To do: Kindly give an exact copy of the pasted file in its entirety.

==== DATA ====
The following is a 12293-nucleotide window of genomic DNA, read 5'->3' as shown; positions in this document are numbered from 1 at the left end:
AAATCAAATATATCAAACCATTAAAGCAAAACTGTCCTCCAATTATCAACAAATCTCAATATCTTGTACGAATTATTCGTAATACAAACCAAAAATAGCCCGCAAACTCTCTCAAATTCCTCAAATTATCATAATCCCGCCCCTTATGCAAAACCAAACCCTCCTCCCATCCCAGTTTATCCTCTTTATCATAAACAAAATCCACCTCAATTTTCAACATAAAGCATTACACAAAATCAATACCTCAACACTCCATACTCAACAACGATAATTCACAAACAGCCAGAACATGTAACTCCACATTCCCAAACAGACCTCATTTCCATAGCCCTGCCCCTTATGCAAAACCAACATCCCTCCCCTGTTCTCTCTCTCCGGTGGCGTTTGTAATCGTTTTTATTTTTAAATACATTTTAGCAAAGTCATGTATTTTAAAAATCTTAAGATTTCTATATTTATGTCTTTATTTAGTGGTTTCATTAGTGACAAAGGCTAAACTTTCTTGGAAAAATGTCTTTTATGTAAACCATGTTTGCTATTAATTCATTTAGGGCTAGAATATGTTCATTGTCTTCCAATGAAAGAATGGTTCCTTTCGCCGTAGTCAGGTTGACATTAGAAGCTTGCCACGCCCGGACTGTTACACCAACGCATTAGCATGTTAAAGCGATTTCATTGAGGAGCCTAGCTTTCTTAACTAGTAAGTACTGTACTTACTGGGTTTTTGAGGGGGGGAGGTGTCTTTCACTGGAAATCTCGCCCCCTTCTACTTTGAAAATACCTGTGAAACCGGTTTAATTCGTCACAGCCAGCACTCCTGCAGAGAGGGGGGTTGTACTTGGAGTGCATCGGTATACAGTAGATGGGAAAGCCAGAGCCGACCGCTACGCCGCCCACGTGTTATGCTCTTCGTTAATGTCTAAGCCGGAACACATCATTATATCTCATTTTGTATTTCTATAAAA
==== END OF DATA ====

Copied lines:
The following is a 12293-nucleotide window of genomic DNA, read 5'->3' as shown; positions in this document are numbered from 1 at the left end:
AAATCAAATATATCAAACCATTAAAGCAAAACTGTCCTCCAATTATCAACAAATCTCAATATCTTGTACGAATTATTCGTAATACAAACCAAAAATAGCCCGCAAACTCTCTCAAATTCCTCAAATTATCATAATCCCGCCCCTTATGCAAAACCAAACCCTCCTCCCATCCCAGTTTATCCTCTTTATCATAAACAAAATCCACCTCAATTTTCAACATAAAGCATTACACAAAATCAATACCTCAACACTCCATACTCAACAACGATAATTCACAAACAGCCAGAACATGTAACTCCACATTCCCAAACAGACCTCATTTCCATAGCCCTGCCCCTTATGCAAAACCAACATCCCTCCCCTGTTCTCTCTCTCCGGTGGCGTTTGTAATCGTTTTTATTTTTAAATACATTTTAGCAAAGTCATGTATTTTAAAAATCTTAAGATTTCTATATTTATGTCTTTATTTAGTGGTTTCATTAGTGACAAAGGCTAAACTTTCTTGGAAAAATGTCTTTTATGTAAACCATGTTTGCTATTAATTCATTTAGGGCTAGAATATGTTCATTGTCTTCCAATGAAAGAATGGTTCCTTTCGCCGTAGTCAGGTTGACATTAGAAGCTTGCCACGCCCGGACTGTTACACCAACGCATTAGCATGTTAAAGCGATTTCATTGAGGAGCCTAGCTTTCTTAACTAGTAAGTACTGTACTTACTGGGTTTTTGAGGGGGGGAGGTGTCTTTCACTGGAAATCTCGCCCCCTTCTACTTTGAAAATACCTGTGAAACCGGTTTAATTCGTCACAGCCAGCACTCCTGCAGAGAGGGGGGTTGTACTTGGAGTGCATCGGTATACAGTAGATGGGAAAGCCAGAGCCGACCGCTACGCCGCCCACGTGTTATGCTCTTCGTTAATGTCTAAGCCGGAACACATCATTATATCTCATTTTGTATTTCTATAAAA